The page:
There was a time when I was teaching in the classroom, I heard one of my students told me that Chinese Indonesians (Tionghoa) should be expelled from our country. This was a shocking bold statement that I spontaneously asked him where he received that thought in the first place. He explained to me that he acquires that notion from other teachers, even parents and people in his circumstances have the same perspective on that issue. This was originated from the issue of Basuki Tjahaya Purnama or well-known as Ahok, the late Jakarta city governor, accused for blasphemy. Then I asked my student again why he thought this Chinese Indonesian is guilty of that accusation and even if he is indeed guilty of the wrongdoings, why this should impact to all Chinese Indonesians to pose all the burden and consequently, they should be excluded from our society. He said that he had no idea, he just trusted what other older people said, especially teachers in the school who delivered the matter of case.
From that event, I strongly believe that teachers, as the frontier of education, should react to the fact that this sort of situation need change. We need to prepare and guide our children to have a sense of questioning everything, not accepting all information they obtain, even though that insights are from individual who is believed to have authority of knowledge. In this case, critical thinking can play a pivotal role in dealing illogical and false argument. Applying critical thinking activities in the classroom can likely sharpen sensible argument (Nappi, 2017). Thus, students can interpret any issues and topics with their best fair assessment according to the fact and justice. Seifert (2010) proposed the value of critical thinking is about the essential factor of questioning to have reasonable clarification, the availability of evidence, contextual situation, and pertinency. In another definition, critical thinking is “gathering facts from many unbiased sources, arrange them in order of importance, set aside the least relevant facts, evaluate potential decisions with experts, make some sort of decision, implement the decision, and then test the effectiveness of the decision” (Snell, 2020). From this definition, it can be understood that thinking critically means a process that someone takes carefully in order to gain a valid data to achieve reliable final conclusion. Another important aspect of critical thinking is that in term of education settings, critical thinking skills can equip learners with initial preparation to succeed in their future work since they are likely to communicate rather effectively and analytically and overcome challenges in the workplace (Živkovi, 2016). Hence, critical thinking may have potential to help individual to maintain a realistic mindset approach in dealing real life problems and required to be embedded in pedagogy engagement.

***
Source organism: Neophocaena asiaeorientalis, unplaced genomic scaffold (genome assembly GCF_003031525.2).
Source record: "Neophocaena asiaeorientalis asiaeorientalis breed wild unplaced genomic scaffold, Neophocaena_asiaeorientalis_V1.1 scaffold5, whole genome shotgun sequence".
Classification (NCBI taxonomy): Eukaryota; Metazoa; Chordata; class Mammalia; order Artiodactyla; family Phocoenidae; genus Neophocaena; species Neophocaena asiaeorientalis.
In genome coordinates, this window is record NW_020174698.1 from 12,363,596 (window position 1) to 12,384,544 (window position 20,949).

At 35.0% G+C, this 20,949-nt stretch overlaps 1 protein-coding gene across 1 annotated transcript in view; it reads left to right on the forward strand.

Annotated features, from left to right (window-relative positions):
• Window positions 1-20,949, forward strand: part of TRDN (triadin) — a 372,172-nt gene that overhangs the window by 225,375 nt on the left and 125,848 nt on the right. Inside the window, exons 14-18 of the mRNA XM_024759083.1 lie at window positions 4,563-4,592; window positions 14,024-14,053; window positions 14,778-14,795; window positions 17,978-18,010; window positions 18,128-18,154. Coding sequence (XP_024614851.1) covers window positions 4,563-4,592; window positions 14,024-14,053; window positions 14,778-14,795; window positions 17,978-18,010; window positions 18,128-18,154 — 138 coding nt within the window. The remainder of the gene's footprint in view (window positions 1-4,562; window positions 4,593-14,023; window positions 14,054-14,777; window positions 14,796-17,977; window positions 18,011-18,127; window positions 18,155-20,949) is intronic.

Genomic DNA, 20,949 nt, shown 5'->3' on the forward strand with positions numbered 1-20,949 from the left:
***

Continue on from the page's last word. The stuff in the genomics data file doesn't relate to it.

One of the examples of substantial use of critical thinking is that in the matter of disaster management, it is kind of reasoning skills to organise and arrange the information gained to achieve the most appropriate decision making of response strategy upon solving of a problem (Albanese & Paturas, 2018).
There are several methods in delivering critical thinking skills into practices. One of the techniques to foster critical thinking is blooms taxonomy questioning hierarchies (Mpofu & Maphalala 2017). This technique uses the order of low to high in critical thinking to develop. Therefore, people can equip themselves with a coherent and logical analysis until they can build their final conclusion and creation.
To sum up, it is clear that critical thinking is crucial to develop someone’s argument so that the conclusion or decision made is valid and solid 
Albanese, J., & Paturas, J. (2018). The importance of critical thinking skills in disaster management. Journal of Business Continuity & Emergency Planning, 11(4), 326-334. Retrieved from http://proxy.library.adelaide.edu.au/login?url=http://search.ebscohost.com/login.aspx?direct=true&db=bth&AN=129665267&site=ehost-live&scope=site
Mpofu, N., & Maphalala, M. C. (2017). Fostering critical thinking in initial teacher education curriculums: A comprehensive literature review. Gender & Behaviour, 15(2), 9256-9266. Retrieved from http://proxy.library.adelaide.edu.au/login?url=https://search-proquest-com.proxy.library.adelaide.edu.au/docview/2108815142?accountid=8203
Nappi, J. S. (2017). The Importance of Questioning in Developing Critical Thinking Skills. Delta Kappa Gamma Bulletin, 84(1), 30-41. Retrieved from http://proxy.library.adelaide.edu.au/login?url=http://search.ebscohost.com/login.aspx?direct=true&db=ehh&AN=125223046&site=ehost-live&scope=site
Seifert, P. C. (2010). Thinking Critically. AORN Journal, 91(2), 197-199. doi:10.1016/j.aorn.2009.11.062
Živkovi, S. (2016). A Model of Critical Thinking as an Important Attribute for Success in the 21st Century. Procedia - Social and Behavioral Sciences, 232, 102-108. doi:https://doi.org/10.1016/j.sbspro.2016.10.034
Snell, R. (2020). Don't underestimate the importance of critical thinking. Journal of Health Care Compliance, 22(1), 3-4. Retrieved from http://proxy.library.adelaide.edu.au/login?url=https://search-proquest-com.proxy.library.adelaide.edu.au/docview/2351562277?accountid=8203